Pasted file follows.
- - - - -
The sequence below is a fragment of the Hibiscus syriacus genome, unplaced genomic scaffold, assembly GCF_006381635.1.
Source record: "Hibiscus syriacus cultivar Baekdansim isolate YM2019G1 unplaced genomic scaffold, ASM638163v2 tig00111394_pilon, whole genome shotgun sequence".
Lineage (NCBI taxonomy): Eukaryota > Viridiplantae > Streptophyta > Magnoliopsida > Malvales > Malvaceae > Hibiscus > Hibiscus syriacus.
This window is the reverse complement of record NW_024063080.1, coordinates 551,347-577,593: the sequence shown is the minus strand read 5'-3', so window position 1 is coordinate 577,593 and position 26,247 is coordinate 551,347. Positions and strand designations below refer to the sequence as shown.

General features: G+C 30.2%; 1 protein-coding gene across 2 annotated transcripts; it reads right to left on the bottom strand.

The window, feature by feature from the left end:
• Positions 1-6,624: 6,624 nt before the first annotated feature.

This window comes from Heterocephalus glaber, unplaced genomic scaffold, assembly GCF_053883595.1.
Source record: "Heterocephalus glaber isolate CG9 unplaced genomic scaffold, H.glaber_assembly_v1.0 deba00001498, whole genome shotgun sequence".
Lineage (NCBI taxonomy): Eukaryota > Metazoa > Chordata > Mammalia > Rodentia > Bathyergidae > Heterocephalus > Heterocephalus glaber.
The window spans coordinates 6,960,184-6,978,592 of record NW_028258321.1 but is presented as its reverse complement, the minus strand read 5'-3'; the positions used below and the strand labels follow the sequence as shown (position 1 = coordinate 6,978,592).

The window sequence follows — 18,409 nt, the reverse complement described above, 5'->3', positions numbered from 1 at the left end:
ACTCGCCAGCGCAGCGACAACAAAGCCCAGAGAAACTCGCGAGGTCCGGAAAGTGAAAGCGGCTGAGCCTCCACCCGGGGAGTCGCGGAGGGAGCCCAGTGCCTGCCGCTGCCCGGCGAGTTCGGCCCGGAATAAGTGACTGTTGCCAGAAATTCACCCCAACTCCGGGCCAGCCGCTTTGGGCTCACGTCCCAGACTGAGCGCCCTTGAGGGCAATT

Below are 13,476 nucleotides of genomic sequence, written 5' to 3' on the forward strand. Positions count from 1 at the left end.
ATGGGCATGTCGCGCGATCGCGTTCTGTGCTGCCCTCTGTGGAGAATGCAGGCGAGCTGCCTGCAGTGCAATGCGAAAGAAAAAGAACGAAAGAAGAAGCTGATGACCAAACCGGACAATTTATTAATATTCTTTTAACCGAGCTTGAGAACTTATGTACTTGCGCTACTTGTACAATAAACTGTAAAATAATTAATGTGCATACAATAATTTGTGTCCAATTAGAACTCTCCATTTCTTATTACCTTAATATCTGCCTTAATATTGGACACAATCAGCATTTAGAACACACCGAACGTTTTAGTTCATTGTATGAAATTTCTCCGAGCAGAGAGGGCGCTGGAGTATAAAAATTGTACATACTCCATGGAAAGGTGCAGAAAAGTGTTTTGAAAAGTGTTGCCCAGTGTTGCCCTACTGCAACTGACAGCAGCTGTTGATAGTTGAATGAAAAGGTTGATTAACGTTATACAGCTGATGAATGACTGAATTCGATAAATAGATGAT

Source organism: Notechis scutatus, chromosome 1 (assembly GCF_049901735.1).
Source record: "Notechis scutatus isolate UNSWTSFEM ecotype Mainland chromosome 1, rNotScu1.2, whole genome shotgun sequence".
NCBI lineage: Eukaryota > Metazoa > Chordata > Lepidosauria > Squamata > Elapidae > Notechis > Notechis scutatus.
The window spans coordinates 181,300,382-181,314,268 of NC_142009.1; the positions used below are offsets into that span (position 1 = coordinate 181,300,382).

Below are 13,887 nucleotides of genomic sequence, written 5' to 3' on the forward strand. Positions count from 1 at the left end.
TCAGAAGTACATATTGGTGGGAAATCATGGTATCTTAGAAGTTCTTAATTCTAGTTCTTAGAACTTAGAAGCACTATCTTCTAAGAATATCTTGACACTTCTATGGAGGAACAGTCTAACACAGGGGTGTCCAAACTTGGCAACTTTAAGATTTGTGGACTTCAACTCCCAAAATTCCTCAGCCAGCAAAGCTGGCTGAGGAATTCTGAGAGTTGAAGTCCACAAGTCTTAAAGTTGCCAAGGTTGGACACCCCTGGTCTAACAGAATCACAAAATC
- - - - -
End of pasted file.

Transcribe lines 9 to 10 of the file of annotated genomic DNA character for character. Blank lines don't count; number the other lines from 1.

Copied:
Source record: "Heterocephalus glaber isolate CG9 unplaced genomic scaffold, H.glaber_assembly_v1.0 deba00001498, whole genome shotgun sequence".
Lineage (NCBI taxonomy): Eukaryota > Metazoa > Chordata > Mammalia > Rodentia > Bathyergidae > Heterocephalus > Heterocephalus glaber.